What are some of the struggles you've faced creating Raddish Box?
Nine months ago when I started working on the idea for Raddish (or “the box” as we called it in its infancy), I had never purchased a monthly subscription box and I knew very little about e-commerce. Since then I’ve learned a lot about how important the “little details”, like paper weight and shipping costs, can be. (Our first box weighed more than anticipated – which doubled our shipping costs! Won’t make that mistake again!)
Beyond Raddish Box, what are some other ways that women or mothers can simplify the dinner hour?
Whether you’ve got hungry kids nagging you, or you’re exhausted from a long day at the office, the minutes leading up to weekday dinner are rarely relaxing. (But wine helps!) I think everyone can benefit from getting a little bit ahead. I’ve found that 15 minutes of prep in the morning, or even the night before, saves triple that in the evening. I always chop extra onions, carrots, and celery: this mirepoix is the base of everything from quick sauces to soups. (When you really want to get ahead, chopped onions freeze wonderfully, too.)
Since becoming a mom, I started using a slow cooker, especially on the nights we get home late from music or ballet. I feel like I just won the lottery when I walk into my house and smell dinner waiting for us! I also think it’s helpful to shop and plan your week of meals and cooking in advance. This is something I rarely did until I was cooking for my family.
Clementine Daily is a space for women who believe in embracing simple pleasures, setting realistic expectations and bettering their lives to better the lives around them. In your eyes, how do you fit in with that mission?
I truly believe in the power of food to bring people together. My simple pleasures – a pastry and a coffee at sunrise on the beach, our family’s Saturday morning farmer’s market ritual, cocktails on our deck while the kids run barefoot – usually include something delicious. I hope that Raddish empowers families to slow down and be reminded that preparing and eating food is less about sustenance and more about making memories.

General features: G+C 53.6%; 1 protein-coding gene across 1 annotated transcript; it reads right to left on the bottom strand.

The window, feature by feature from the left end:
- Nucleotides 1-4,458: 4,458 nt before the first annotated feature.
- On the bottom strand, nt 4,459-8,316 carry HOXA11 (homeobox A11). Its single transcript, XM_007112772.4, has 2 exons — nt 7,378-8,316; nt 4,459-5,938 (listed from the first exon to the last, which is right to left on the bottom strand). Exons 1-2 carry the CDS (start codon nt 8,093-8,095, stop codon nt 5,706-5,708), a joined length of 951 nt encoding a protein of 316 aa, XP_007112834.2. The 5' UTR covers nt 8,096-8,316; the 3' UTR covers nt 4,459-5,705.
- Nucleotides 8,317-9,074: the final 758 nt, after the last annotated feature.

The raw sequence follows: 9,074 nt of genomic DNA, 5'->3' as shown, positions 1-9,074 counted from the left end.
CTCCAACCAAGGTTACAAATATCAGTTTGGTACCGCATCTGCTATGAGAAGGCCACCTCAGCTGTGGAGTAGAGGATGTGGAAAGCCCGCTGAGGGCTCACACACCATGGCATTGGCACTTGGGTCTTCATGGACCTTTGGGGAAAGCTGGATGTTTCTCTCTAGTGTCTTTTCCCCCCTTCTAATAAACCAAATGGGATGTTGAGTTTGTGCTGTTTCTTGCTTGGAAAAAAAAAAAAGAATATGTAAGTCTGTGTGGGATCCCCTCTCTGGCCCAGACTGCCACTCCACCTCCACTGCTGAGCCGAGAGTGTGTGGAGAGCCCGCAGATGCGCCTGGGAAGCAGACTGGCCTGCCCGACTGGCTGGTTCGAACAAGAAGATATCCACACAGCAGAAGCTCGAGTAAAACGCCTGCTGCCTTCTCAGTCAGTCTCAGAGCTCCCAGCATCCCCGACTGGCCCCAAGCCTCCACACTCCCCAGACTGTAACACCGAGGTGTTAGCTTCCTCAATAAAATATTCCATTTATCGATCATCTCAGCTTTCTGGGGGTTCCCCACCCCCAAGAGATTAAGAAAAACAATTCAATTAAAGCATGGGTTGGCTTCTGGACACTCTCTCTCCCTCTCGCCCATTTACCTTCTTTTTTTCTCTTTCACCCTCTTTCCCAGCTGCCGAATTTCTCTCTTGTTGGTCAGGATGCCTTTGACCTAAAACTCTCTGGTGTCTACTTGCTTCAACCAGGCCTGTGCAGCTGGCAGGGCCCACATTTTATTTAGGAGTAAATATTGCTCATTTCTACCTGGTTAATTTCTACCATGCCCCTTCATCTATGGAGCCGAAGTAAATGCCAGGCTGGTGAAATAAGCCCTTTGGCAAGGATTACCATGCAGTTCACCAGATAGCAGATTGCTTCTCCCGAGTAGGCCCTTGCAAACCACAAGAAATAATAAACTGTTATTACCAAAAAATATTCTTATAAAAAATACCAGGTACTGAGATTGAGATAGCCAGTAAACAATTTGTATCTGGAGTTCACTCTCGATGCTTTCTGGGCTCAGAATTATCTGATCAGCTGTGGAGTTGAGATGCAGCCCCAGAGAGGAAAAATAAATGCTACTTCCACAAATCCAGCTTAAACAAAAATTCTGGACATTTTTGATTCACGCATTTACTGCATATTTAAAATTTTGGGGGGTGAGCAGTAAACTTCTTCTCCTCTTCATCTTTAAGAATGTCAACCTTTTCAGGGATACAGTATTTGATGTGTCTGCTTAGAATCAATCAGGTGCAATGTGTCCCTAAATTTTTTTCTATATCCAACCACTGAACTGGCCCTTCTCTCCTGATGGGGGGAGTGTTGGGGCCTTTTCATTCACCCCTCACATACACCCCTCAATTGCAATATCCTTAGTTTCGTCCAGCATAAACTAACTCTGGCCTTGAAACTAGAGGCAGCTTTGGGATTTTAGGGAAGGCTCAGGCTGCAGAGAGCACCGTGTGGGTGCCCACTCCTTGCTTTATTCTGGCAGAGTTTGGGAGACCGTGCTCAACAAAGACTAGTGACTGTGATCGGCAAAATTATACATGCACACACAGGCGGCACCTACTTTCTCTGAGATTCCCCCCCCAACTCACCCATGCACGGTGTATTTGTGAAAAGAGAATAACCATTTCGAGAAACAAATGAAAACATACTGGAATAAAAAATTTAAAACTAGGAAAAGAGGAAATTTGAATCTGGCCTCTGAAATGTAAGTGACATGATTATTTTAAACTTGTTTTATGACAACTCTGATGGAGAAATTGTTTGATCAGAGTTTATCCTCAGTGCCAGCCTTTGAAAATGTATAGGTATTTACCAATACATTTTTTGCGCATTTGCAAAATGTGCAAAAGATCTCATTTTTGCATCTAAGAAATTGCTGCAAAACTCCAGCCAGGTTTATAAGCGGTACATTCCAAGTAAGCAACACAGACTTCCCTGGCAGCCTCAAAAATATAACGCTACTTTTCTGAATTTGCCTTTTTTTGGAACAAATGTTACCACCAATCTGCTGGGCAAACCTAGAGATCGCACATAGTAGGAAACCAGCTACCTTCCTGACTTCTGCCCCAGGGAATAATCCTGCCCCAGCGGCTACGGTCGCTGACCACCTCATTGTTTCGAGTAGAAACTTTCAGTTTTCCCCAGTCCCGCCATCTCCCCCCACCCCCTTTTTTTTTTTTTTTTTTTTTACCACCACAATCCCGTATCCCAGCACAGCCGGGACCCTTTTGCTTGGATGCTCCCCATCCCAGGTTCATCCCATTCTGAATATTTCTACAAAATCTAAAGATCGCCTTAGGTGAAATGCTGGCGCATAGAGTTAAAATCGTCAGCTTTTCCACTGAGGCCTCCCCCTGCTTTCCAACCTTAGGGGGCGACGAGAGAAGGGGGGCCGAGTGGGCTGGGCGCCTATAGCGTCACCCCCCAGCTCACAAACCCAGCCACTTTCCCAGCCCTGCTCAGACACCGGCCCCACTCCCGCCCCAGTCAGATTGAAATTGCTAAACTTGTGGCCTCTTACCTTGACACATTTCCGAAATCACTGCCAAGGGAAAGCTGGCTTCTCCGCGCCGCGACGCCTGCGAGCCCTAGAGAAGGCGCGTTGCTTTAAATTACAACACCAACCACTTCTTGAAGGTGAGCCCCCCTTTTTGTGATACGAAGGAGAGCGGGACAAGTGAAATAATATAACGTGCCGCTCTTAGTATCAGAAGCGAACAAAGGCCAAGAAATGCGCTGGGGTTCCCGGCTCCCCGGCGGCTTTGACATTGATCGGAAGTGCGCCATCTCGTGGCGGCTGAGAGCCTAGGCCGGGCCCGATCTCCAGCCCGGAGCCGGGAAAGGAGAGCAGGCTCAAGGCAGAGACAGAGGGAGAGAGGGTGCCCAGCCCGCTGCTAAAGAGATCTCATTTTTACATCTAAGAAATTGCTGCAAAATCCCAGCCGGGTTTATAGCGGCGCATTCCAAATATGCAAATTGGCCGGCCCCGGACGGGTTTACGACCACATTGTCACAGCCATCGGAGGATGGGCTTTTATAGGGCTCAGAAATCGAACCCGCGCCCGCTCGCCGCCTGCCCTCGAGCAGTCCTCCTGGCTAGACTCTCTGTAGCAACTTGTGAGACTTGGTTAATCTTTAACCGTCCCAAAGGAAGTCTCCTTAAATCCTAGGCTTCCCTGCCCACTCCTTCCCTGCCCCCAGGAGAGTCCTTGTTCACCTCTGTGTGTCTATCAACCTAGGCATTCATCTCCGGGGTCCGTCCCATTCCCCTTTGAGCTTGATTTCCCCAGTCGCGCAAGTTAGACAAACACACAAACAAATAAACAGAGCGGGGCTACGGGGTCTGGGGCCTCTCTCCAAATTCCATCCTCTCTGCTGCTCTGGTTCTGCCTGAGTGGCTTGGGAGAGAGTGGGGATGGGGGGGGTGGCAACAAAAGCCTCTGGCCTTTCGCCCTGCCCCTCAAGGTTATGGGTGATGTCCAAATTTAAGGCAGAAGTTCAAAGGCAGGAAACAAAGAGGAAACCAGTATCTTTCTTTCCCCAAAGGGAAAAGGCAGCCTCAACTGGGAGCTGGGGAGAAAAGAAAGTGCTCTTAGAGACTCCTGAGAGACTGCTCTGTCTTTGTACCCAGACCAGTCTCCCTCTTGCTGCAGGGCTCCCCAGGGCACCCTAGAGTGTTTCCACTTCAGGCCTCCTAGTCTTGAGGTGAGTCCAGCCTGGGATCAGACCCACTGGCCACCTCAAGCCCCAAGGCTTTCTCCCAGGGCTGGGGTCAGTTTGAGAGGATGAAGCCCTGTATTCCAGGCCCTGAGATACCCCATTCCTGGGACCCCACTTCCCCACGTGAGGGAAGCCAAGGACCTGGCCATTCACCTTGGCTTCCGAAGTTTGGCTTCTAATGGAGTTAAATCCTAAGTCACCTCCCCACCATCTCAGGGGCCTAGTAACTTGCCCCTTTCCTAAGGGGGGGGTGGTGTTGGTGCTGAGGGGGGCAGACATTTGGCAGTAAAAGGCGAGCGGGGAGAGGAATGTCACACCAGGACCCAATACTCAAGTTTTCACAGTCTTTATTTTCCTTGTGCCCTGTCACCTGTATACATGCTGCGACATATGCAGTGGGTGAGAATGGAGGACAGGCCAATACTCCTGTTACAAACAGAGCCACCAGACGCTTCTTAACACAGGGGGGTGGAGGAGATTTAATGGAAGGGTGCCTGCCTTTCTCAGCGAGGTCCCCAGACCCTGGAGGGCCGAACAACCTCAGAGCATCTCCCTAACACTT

Also, I recently started a gratitude journal. I downloaded an app for my iPhone and whenever the moment strikes, I jot down something I’m thankful for. This simple task has really helped me embrace and appreciate all the special moments in the day, and the people who make them possible.
What are a few expectations you’ve had to personally release to maintain a healthy work/life balance?
I struggle to maintain this balance each and every day. For a long time now, I’ve tried to work “full time” while meeting the demands of a “stay at home mom.” I’ve recently admitted to myself that I can be both only if I monitor my expectations for what each entails. The result is I’ve had to let go of some the things that I used to prioritize and ask for help. I always thought I’d be the mom that volunteered all the time in my kids’ school, but I can hardly count the times I’ve helped in the classroom since September. I stopped feeling guilty about my kids’ blank baby books, but I do hope to hang a few photographs of my son before he turns two and starts noticing.